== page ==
Last year, around this time, I was busy trying to dodge the inevitable depression that coincides with this time of year (http://walkingwithgreta.blogspot.com/2012/01/happy-anniversary-by-mommy-jess.html ).
This year? I’m not even trying to avoid it. I thought maybe tricking it would work. I’m just going to embrace it as part of my life this time of year. Hey sadness, want to help me cook chili? Clean out the closet, type up some emails at an obscene hour when all the sleep medicine in the world won’t shut you up? Want to listen to sad songs and then dare me not to cry? Or help me become such an emotionally numb person smiling actually hurts? I’m all yours.
My thinking was with such an open invitation it would scare the sadness away. I picture this sadness like a gray gnarled tree. The kind you can hear creaking when it sways in the wind. The kind that never grows lush green leaves in the spring and is always the first to drop what few it has created at the very first sign of autumn to gather like wet cornflakes on the souls of your shoes. The kind that doesn’t remind you of the scary thrills of Halloween, but of the dull depths of winter’s chill. This is the kind of tree that, I thought, would enjoy a challenge over an easy kill.
I was wrong. Maybe sadness needs to keep collecting souls whether willingly or by force. My grandmother died a few days before Christmas. I keep waiting to see her ghost, a sign, a message from her but I know these things don’t really happen. The closest I get is a glimpse of eyes that look a little like hers and a nose with almost the same shape staring back at me from the mirror. I remember when both Jack and the twins were infants and I would be so tired I would beg my other grandmother, who had passed away before any of my children were born, to cast some spell upon them and make them sleep. Some days it felt like it worked. Mostly I knew I was trying to make myself feel better.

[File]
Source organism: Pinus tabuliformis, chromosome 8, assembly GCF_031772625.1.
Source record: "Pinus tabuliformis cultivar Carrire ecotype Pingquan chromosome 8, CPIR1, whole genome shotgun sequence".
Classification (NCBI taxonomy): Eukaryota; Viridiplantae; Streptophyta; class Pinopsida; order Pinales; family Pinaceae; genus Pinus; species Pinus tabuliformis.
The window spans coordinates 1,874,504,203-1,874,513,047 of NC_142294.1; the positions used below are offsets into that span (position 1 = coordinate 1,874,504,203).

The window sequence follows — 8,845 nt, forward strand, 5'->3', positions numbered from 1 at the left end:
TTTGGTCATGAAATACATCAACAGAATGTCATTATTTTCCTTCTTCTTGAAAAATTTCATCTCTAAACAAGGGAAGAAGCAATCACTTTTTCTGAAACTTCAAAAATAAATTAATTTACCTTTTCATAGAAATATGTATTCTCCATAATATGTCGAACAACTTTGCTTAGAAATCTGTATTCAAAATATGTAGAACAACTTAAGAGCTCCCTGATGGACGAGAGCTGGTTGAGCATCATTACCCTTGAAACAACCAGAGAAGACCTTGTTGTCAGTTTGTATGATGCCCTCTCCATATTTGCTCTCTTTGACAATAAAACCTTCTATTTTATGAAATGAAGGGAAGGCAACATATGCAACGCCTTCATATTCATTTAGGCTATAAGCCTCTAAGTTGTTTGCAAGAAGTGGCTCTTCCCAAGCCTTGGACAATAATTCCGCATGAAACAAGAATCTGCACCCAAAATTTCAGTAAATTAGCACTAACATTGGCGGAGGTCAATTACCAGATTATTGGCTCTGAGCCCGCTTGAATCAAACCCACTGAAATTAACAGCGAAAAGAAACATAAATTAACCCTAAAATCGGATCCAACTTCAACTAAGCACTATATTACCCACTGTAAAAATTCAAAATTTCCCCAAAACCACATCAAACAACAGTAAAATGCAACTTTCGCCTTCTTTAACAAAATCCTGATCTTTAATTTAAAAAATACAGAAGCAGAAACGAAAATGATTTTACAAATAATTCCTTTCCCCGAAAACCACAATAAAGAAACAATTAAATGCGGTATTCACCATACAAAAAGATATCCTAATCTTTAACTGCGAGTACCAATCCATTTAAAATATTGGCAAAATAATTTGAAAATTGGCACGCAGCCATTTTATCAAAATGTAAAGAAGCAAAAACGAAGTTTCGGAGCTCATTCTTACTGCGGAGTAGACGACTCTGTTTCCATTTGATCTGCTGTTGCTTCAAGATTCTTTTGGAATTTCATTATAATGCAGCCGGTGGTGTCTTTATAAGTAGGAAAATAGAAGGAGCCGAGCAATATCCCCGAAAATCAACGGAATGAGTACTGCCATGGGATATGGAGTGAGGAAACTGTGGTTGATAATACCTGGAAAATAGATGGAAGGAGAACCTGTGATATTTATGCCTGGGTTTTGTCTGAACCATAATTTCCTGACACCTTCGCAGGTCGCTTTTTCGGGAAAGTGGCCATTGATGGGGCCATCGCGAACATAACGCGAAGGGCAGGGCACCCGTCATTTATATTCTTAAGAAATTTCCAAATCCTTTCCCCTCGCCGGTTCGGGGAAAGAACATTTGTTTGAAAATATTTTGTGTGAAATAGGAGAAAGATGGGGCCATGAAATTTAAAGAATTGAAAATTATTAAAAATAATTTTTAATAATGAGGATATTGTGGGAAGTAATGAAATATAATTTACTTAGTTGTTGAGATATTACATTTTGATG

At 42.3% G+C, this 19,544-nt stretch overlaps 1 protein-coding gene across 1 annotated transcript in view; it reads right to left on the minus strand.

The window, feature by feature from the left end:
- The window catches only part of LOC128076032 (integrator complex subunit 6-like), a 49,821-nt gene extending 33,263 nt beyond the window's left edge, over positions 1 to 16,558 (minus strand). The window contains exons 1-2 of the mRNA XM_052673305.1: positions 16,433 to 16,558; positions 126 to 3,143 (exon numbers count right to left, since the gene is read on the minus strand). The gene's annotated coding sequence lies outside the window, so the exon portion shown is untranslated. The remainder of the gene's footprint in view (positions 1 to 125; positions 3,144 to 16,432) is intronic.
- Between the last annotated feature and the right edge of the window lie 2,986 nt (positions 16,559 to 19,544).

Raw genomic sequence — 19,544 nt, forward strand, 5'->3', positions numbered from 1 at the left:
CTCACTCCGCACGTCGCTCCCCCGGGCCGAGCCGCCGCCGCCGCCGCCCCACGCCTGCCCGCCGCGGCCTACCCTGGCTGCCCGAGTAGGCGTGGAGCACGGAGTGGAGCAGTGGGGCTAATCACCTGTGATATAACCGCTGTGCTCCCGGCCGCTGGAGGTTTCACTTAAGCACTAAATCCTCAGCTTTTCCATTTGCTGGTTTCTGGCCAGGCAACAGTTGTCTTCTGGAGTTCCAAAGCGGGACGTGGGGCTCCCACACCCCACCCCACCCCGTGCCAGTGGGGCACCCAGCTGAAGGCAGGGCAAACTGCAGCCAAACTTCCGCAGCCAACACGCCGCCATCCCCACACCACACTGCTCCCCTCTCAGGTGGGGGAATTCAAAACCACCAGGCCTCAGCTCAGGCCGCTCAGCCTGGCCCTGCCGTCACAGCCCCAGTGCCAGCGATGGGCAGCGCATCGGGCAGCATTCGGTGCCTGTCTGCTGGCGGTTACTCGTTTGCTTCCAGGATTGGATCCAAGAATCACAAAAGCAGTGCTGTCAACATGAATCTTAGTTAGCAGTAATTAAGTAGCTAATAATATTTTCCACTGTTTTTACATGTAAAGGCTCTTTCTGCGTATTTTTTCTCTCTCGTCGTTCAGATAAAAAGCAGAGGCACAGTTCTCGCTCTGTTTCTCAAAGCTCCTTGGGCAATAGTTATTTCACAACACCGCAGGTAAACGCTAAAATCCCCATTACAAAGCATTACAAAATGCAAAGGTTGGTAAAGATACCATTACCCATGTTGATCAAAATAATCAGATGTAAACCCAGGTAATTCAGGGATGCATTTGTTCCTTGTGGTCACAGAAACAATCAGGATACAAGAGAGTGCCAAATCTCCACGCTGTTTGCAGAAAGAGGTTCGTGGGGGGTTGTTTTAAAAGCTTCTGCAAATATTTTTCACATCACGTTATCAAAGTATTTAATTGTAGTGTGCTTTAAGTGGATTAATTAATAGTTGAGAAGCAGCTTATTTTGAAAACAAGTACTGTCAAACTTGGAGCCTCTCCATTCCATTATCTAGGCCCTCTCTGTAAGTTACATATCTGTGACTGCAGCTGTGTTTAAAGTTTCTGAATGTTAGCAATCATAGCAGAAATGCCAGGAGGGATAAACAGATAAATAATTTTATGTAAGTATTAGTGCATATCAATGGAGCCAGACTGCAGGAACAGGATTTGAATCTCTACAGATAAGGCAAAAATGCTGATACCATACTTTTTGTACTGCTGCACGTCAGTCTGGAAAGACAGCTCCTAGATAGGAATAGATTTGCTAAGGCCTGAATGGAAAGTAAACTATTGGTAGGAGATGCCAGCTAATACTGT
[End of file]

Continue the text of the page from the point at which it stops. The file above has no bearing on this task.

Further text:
I wonder what I will beg this grandmother for in the dark of night? What would these ancestors- my grandfather who shares the twins birthday, my grandmother who also raised a child with a disability, and this most recent loss, a woman who got married in the early 40’s in a fierce red suit and a crisp pillbox hat- make of my silly little life? I add sadness to my list of ancestors now, knowing it’s not going anywhere and belongs to me just as I belong to it; a family member of sorts.
Christmas gives us a break from bent bones, blurred vision, and bereft blessings. The plastic dulls so quickly the glitter dropping from each carefully placed ornament, every year we lament it wasn’t enough time.
Now my fingers hurt with each key stroke as this anniversary of Greta’s diagnosis creeps closer. Mommy Shana hunts for shoes that look “the same” (Greta’s words for “match”) that will fit over her brace she again refuses to wear causing her leg to bow, not unlike the lower branches of my sorrow tree.
Greta tells me “I have one hand” when I ask her to pick up the mess in her room. On some days I can smile, however bitterly, at her cunning in coming up with such a good excuse not to clean up. And some days when I see her sleeve hanging six inches past her clenched fist and her standing at such an angle her body may as well be cleaved in half leaving only the right side to function while the left crumbles from neglect I wonder if it isn’t sort of true. If she hasn’t hit on some form of honesty us grown folks fretting over bills and therapy and solutions can’t understand. I wonder if maybe my grandmother, ever pragmatic, didn’t whisper this in her ear - so right it sounds this time of year.